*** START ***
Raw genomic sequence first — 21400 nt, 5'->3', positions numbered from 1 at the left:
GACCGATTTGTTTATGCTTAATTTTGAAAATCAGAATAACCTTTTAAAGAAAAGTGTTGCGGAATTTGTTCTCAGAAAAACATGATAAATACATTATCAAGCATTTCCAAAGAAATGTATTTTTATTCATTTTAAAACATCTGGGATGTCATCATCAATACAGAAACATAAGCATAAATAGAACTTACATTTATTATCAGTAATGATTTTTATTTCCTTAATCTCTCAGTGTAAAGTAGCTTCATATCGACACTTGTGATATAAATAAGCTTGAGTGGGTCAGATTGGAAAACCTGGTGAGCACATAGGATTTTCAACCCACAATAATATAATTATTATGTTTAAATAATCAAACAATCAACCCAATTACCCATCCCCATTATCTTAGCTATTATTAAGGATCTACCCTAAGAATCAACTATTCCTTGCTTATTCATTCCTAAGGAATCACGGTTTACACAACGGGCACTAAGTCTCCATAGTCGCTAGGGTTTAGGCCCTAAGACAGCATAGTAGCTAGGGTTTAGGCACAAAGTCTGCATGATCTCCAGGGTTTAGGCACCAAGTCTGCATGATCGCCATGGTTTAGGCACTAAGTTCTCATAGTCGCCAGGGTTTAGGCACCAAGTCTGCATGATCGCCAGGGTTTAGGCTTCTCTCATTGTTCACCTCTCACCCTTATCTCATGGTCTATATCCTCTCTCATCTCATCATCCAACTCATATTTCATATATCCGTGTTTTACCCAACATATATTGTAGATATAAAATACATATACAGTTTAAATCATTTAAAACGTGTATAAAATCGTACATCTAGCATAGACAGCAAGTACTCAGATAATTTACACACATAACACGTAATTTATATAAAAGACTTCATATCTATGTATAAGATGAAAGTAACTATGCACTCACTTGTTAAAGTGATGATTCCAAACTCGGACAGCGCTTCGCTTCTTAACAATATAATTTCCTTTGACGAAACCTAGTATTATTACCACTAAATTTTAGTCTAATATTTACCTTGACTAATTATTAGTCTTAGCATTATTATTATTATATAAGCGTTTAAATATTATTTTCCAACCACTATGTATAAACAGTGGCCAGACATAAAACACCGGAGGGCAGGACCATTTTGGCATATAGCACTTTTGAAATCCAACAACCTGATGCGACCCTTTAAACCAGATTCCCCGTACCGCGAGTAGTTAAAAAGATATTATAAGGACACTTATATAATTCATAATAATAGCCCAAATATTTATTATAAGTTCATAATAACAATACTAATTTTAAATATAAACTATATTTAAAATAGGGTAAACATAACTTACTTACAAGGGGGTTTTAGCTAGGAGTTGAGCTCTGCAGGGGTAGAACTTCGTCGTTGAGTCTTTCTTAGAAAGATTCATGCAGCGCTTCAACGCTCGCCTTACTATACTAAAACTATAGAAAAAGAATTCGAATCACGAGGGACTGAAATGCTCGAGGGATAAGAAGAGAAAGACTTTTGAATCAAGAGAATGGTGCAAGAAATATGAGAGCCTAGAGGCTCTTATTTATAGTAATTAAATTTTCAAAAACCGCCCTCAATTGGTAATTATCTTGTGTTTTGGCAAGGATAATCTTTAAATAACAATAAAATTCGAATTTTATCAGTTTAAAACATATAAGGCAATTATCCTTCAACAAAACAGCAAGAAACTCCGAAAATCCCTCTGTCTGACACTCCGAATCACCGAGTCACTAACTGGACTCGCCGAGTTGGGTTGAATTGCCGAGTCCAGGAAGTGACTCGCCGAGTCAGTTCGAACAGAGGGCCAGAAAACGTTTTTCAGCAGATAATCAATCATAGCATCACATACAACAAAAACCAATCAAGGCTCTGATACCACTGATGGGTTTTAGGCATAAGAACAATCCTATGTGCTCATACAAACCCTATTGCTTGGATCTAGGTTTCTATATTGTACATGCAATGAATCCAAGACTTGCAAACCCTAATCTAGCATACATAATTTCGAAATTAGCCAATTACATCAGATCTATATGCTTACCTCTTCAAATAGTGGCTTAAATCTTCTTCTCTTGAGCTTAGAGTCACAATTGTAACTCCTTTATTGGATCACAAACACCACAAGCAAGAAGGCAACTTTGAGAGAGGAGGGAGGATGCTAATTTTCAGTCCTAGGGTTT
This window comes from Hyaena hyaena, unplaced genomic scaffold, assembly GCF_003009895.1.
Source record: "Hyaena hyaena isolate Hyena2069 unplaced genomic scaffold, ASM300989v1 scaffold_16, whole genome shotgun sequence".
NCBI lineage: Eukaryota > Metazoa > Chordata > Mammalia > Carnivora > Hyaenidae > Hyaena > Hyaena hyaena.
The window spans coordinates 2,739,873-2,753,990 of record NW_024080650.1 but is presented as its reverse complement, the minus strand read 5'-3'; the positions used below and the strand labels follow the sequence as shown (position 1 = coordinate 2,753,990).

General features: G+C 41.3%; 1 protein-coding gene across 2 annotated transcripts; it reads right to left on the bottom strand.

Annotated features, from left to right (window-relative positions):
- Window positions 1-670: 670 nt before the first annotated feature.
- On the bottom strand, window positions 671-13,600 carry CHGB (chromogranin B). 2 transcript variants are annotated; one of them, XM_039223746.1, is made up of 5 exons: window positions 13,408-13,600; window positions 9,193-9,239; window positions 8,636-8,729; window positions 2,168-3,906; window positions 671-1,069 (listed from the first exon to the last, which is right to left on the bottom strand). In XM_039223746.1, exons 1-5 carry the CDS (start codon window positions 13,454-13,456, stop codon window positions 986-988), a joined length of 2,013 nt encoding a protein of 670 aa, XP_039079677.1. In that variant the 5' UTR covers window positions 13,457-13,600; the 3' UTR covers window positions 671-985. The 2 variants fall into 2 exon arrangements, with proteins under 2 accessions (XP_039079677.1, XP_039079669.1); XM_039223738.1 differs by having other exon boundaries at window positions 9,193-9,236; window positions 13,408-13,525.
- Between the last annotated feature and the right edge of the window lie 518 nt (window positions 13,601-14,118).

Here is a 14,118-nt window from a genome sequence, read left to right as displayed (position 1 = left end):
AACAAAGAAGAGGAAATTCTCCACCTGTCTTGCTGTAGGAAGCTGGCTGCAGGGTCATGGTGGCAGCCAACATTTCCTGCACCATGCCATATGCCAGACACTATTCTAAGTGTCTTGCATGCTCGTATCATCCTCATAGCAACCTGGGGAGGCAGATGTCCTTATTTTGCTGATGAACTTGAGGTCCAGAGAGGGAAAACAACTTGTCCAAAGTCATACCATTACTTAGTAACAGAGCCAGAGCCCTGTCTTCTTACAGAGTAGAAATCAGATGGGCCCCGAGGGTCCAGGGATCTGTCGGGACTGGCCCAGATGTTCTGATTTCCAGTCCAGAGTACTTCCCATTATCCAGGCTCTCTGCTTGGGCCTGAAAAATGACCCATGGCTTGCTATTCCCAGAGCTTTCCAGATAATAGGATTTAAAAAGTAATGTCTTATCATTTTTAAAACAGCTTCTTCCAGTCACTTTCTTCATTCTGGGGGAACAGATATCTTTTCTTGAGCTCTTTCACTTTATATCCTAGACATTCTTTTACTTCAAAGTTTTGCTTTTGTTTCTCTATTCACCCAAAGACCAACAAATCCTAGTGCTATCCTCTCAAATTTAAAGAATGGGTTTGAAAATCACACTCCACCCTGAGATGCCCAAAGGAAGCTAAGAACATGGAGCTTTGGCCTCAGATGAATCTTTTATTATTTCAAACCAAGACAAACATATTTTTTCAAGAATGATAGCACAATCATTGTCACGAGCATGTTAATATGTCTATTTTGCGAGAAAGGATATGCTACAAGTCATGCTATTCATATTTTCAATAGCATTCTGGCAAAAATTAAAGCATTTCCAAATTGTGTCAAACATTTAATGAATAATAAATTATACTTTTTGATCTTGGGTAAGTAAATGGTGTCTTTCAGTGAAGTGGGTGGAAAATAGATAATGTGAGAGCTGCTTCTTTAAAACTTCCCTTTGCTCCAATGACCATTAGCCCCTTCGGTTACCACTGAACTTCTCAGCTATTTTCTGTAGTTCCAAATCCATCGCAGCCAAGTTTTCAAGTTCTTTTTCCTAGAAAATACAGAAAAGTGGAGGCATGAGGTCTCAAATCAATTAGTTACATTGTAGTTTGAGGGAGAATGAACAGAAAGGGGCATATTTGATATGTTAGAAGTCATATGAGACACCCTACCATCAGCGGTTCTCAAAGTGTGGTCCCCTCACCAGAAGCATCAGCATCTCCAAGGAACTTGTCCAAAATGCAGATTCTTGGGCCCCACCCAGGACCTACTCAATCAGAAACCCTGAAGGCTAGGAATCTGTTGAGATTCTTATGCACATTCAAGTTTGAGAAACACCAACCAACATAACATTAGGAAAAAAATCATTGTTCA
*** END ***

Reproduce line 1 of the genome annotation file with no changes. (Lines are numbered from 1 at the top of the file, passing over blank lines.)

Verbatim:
Raw genomic sequence first — 21400 nt, 5'->3', positions numbered from 1 at the left: